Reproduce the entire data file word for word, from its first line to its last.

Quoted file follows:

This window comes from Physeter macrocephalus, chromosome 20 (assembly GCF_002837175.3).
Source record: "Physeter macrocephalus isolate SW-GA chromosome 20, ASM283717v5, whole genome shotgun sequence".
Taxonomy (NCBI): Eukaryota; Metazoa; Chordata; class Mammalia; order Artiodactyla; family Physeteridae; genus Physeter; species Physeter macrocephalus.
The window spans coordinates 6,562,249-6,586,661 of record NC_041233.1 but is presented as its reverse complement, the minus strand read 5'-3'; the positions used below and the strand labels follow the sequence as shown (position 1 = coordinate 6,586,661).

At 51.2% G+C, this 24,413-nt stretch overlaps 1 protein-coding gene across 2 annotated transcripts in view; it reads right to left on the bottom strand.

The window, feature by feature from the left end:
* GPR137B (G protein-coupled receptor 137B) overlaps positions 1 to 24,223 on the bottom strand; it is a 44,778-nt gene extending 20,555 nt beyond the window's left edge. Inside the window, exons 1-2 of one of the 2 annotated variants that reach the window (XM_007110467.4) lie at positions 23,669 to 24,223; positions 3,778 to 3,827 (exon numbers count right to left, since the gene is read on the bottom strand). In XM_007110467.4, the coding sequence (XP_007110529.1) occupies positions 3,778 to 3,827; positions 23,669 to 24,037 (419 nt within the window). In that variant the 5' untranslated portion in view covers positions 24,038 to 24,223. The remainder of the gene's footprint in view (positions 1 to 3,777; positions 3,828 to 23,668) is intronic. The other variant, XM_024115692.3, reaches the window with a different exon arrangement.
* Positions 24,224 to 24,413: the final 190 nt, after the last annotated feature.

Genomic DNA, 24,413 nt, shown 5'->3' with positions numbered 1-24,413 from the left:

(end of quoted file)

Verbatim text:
This window comes from Physeter macrocephalus, chromosome 20 (assembly GCF_002837175.3).
Source record: "Physeter macrocephalus isolate SW-GA chromosome 20, ASM283717v5, whole genome shotgun sequence".
Taxonomy (NCBI): Eukaryota; Metazoa; Chordata; class Mammalia; order Artiodactyla; family Physeteridae; genus Physeter; species Physeter macrocephalus.
The window spans coordinates 6,562,249-6,586,661 of record NC_041233.1 but is presented as its reverse complement, the minus strand read 5'-3'; the positions used below and the strand labels follow the sequence as shown (position 1 = coordinate 6,586,661).

At 51.2% G+C, this 24,413-nt stretch overlaps 1 protein-coding gene across 2 annotated transcripts in view; it reads right to left on the bottom strand.

The window, feature by feature from the left end:
* GPR137B (G protein-coupled receptor 137B) overlaps positions 1 to 24,223 on the bottom strand; it is a 44,778-nt gene extending 20,555 nt beyond the window's left edge. Inside the window, exons 1-2 of one of the 2 annotated variants that reach the window (XM_007110467.4) lie at positions 23,669 to 24,223; positions 3,778 to 3,827 (exon numbers count right to left, since the gene is read on the bottom strand). In XM_007110467.4, the coding sequence (XP_007110529.1) occupies positions 3,778 to 3,827; positions 23,669 to 24,037 (419 nt within the window). In that variant the 5' untranslated portion in view covers positions 24,038 to 24,223. The remainder of the gene's footprint in view (positions 1 to 3,777; positions 3,828 to 23,668) is intronic. The other variant, XM_024115692.3, reaches the window with a different exon arrangement.
* Positions 24,224 to 24,413: the final 190 nt, after the last annotated feature.

Genomic DNA, 24,413 nt, shown 5'->3' with positions numbered 1-24,413 from the left: